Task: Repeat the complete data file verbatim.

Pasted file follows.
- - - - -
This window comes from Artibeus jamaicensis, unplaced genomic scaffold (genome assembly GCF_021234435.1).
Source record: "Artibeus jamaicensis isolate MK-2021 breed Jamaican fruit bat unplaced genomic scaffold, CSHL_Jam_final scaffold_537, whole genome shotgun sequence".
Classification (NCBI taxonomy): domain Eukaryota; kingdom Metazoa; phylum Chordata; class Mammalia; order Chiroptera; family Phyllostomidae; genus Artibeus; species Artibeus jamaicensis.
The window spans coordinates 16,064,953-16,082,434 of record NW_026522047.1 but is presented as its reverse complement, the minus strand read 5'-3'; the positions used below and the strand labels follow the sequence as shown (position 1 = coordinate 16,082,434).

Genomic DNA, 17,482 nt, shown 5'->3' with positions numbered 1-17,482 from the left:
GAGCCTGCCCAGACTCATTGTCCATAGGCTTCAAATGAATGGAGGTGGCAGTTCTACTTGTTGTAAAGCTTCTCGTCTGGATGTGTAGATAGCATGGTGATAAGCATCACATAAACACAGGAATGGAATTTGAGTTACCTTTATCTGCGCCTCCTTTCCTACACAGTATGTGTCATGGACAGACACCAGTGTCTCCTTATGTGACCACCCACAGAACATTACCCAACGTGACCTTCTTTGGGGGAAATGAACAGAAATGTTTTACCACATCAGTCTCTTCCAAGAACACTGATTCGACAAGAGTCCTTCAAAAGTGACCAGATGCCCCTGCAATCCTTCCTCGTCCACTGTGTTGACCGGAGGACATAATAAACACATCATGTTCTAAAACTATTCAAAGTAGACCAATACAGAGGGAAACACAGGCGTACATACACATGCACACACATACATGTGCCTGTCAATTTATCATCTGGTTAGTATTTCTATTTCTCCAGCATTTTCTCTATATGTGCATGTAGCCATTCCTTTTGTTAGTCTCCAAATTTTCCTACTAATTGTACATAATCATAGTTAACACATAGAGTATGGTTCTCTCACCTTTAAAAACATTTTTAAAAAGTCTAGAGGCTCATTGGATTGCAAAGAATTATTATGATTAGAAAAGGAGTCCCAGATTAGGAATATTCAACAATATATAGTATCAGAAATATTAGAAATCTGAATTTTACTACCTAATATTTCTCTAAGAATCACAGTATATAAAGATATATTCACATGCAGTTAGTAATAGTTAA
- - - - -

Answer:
This window comes from Artibeus jamaicensis, unplaced genomic scaffold (genome assembly GCF_021234435.1).
Source record: "Artibeus jamaicensis isolate MK-2021 breed Jamaican fruit bat unplaced genomic scaffold, CSHL_Jam_final scaffold_537, whole genome shotgun sequence".
Classification (NCBI taxonomy): domain Eukaryota; kingdom Metazoa; phylum Chordata; class Mammalia; order Chiroptera; family Phyllostomidae; genus Artibeus; species Artibeus jamaicensis.
The window spans coordinates 16,064,953-16,082,434 of record NW_026522047.1 but is presented as its reverse complement, the minus strand read 5'-3'; the positions used below and the strand labels follow the sequence as shown (position 1 = coordinate 16,082,434).

Genomic DNA, 17,482 nt, shown 5'->3' with positions numbered 1-17,482 from the left:
GAGCCTGCCCAGACTCATTGTCCATAGGCTTCAAATGAATGGAGGTGGCAGTTCTACTTGTTGTAAAGCTTCTCGTCTGGATGTGTAGATAGCATGGTGATAAGCATCACATAAACACAGGAATGGAATTTGAGTTACCTTTATCTGCGCCTCCTTTCCTACACAGTATGTGTCATGGACAGACACCAGTGTCTCCTTATGTGACCACCCACAGAACATTACCCAACGTGACCTTCTTTGGGGGAAATGAACAGAAATGTTTTACCACATCAGTCTCTTCCAAGAACACTGATTCGACAAGAGTCCTTCAAAAGTGACCAGATGCCCCTGCAATCCTTCCTCGTCCACTGTGTTGACCGGAGGACATAATAAACACATCATGTTCTAAAACTATTCAAAGTAGACCAATACAGAGGGAAACACAGGCGTACATACACATGCACACACATACATGTGCCTGTCAATTTATCATCTGGTTAGTATTTCTATTTCTCCAGCATTTTCTCTATATGTGCATGTAGCCATTCCTTTTGTTAGTCTCCAAATTTTCCTACTAATTGTACATAATCATAGTTAACACATAGAGTATGGTTCTCTCACCTTTAAAAACATTTTTAAAAAGTCTAGAGGCTCATTGGATTGCAAAGAATTATTATGATTAGAAAAGGAGTCCCAGATTAGGAATATTCAACAATATATAGTATCAGAAATATTAGAAATCTGAATTTTACTACCTAATATTTCTCTAAGAATCACAGTATATAAAGATATATTCACATGCAGTTAGTAATAGTTAA